In this tutorial I show how to render high quality "intermediate" video with Vegas using Avid's DNxHD codec, which is one the best "edit friendly" formats for editing and sharing with other editors and video FX programs.
What is the purpose and Uses for this tutorial ?
The rendering technique taught in this tutorial can be used for many different types of situations.
- The first reason I am making this tutorial today, is to help out Vegas Movie Studio Platinum users who would like to render high quality video with Handbrake. Vegas Pro users are already able to output video directly into Handbrake, using a script function and a process called Frame Serving. However, Vegas Movie Studio Platinum users don't have access to script functions, so if they want to render video with Handbrake, they need to first render/export a high quality intermediate format video with Vegas Movie Studio and then do a second render with Handbrake.
- It is never a good idea to do double renders of a project that was rendered to a final delivery format, because it can lead to quality loss during each new render. However if you work with a high quality intermediate format like the Avid's DNxHD codec first, you will not experience any quality loss after a second render with Handbrake.
- Vegas Pro and Vegas Movie Studio Platinum users who need to send their work to another program or another editor, for additional work that needs to be done with a different program.
- Whether you are using Vegas Movie Studio Platinum or Vegas Pro, Avid's DNxHD is one of the best options for creating intermediate "edit friendly" video, that will not degrade while you are creating your projects.
- If the video recorded from your camera experiences a lot of lag in the Preview window while you are editing, a better way to edit your video is to first convert it to Avid DNxHD. DNxHD is much easier for your CPU to process in real time, which means zero or near to zero lag while you are editing. It is also a good format to use if you have a lot of video transitions in your project.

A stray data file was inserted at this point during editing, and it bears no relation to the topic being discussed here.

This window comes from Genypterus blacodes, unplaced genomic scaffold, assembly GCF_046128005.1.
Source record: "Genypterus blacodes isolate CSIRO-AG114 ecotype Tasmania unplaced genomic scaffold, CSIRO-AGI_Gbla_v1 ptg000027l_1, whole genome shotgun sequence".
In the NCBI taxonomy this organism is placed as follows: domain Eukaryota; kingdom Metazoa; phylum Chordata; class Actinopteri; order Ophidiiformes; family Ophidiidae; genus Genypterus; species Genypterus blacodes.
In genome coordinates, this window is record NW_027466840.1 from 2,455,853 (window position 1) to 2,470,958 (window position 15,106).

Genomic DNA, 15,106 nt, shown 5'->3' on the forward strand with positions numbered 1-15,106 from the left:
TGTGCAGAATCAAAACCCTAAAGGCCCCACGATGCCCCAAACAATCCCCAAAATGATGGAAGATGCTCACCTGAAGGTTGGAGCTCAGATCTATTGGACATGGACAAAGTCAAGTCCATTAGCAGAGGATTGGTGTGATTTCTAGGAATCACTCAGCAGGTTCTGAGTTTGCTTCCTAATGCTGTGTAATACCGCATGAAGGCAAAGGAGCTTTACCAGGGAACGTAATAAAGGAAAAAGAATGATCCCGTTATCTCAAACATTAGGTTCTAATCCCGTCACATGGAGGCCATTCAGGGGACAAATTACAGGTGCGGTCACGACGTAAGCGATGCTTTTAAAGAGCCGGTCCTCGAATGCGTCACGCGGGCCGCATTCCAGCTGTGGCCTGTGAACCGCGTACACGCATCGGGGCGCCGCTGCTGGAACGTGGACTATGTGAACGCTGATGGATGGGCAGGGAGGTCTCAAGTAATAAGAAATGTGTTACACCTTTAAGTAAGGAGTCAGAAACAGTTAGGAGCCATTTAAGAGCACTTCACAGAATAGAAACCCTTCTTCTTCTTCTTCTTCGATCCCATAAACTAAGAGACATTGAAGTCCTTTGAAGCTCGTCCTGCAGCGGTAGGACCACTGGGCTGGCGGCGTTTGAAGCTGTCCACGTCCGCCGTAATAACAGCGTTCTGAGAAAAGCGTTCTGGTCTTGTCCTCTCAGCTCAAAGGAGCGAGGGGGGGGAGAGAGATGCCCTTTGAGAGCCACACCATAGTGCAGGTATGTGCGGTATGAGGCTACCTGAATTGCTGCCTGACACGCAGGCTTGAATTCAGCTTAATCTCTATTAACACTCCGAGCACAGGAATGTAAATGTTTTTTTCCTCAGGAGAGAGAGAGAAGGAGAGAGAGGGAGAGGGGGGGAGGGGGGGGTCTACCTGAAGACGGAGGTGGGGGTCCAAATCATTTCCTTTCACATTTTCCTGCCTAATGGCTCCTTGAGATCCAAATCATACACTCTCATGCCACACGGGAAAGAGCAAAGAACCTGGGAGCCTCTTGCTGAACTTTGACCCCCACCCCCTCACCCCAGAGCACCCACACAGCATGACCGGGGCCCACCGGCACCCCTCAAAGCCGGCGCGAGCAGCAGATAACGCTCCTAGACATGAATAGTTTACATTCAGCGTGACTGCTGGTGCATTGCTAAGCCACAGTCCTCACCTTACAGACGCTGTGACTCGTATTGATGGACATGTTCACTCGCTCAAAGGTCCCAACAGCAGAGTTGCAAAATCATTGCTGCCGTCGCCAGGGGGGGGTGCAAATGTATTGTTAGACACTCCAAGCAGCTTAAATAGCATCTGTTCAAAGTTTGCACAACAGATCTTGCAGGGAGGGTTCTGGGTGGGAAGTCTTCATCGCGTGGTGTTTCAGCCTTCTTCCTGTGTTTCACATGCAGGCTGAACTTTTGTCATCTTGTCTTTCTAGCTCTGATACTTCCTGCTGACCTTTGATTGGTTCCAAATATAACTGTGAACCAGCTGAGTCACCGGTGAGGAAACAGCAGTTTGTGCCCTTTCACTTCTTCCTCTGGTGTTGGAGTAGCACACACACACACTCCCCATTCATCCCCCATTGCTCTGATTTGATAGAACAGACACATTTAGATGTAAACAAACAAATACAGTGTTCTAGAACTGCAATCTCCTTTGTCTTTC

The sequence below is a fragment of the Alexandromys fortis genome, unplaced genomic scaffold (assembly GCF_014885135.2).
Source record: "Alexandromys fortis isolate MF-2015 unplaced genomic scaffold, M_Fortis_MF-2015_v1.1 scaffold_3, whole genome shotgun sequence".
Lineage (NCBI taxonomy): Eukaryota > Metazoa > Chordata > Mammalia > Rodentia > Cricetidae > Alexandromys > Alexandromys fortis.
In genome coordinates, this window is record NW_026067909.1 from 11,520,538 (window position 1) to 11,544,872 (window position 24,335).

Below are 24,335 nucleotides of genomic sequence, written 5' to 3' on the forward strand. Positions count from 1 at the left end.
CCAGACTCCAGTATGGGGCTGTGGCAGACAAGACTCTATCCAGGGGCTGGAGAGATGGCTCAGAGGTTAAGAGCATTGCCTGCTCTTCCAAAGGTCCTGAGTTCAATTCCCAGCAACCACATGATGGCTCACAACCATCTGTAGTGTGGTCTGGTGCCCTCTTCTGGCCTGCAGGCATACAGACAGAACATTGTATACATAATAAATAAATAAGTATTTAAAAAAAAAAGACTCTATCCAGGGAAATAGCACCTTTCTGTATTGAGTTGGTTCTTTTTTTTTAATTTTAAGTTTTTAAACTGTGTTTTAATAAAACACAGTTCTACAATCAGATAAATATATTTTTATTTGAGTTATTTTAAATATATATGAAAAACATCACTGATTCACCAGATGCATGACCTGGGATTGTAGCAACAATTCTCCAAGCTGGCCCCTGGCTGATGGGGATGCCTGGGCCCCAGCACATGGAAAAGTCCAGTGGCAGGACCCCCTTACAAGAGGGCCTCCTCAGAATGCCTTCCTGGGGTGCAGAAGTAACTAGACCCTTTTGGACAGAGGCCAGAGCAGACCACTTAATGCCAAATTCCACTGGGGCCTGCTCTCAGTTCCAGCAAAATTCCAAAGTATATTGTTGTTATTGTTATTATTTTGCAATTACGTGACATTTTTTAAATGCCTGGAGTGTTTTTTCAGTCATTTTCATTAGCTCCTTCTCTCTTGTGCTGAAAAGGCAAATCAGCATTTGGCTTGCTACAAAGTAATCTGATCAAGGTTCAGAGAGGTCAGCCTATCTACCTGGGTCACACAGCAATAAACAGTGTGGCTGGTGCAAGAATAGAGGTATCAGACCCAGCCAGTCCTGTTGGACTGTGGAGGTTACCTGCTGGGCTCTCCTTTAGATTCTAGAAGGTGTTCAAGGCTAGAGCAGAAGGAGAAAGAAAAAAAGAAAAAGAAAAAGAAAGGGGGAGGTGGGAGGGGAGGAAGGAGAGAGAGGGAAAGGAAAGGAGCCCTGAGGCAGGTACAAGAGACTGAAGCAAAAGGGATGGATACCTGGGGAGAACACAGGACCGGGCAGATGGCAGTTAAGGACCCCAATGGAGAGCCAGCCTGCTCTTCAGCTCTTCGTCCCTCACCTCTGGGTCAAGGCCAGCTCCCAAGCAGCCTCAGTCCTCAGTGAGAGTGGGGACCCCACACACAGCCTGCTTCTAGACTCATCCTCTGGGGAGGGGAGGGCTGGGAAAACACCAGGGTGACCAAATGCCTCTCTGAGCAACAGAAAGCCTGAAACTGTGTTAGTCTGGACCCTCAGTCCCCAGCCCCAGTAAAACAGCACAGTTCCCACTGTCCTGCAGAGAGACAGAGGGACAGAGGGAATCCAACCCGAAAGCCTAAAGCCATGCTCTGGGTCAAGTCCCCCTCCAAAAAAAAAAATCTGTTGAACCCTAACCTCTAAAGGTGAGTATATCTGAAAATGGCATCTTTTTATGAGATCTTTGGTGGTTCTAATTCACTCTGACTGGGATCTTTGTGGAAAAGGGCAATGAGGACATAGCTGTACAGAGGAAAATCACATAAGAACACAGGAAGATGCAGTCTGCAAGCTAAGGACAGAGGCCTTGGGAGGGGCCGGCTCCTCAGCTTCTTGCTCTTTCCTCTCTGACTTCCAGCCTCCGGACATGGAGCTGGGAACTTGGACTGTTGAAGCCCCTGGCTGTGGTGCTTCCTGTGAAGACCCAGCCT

Topics covered in this tutorial
What is Avid DNxHD ?
What is an Intermediate format ?
Different types of Intermediate Lossless formats
Types of uses for Lossless Codec formats
What is a Final Delivery format ?
Where can I get the Avid DNxHD Codec and how to install ?
How to Render Video in Vegas, using Avid's DNxHD Codec ?
Higher DNxHD Resolutions and Frame Rates - 50p, 60p and 4K
Beginners Guide for how to use Handbrake
Avid DNxHD and DNxHR Codec ("Digital Nonlinear Extensible High Definition") is a high-definition video post-production codec developed by Avid for multi-generation compositing with reduced storage and bandwidth requirements. DNxHD and DNxHR is a video codec intended to be usable as both an intermediate format suitable for use while editing and as a presentation format. DNxHD and DNxHR data is typically stored in an MXF container, although it can also be stored in a QuickTime .mov container.
An intermediate format is a "lossless" codec that doesn't lose quality during the export (render) process. Intermediate formats use very low levels of compression, which means they are much larger in file size, but also much easier to edit with in Vegas. The type of video that comes out of an average consumer grade video camera, is normally highly compressed and a lot smaller in file size. Due to this high level of compression, play back in the Vegas preview window while editing is often slow at times, because your CPU and GPU is having to decompress the video in real time.
When you convert a compressed video like AVCHD into an intermediate format like Avid DNxHD codec, the file is dramatically decompressed. This makes it much easier to play back in the preview window while editing.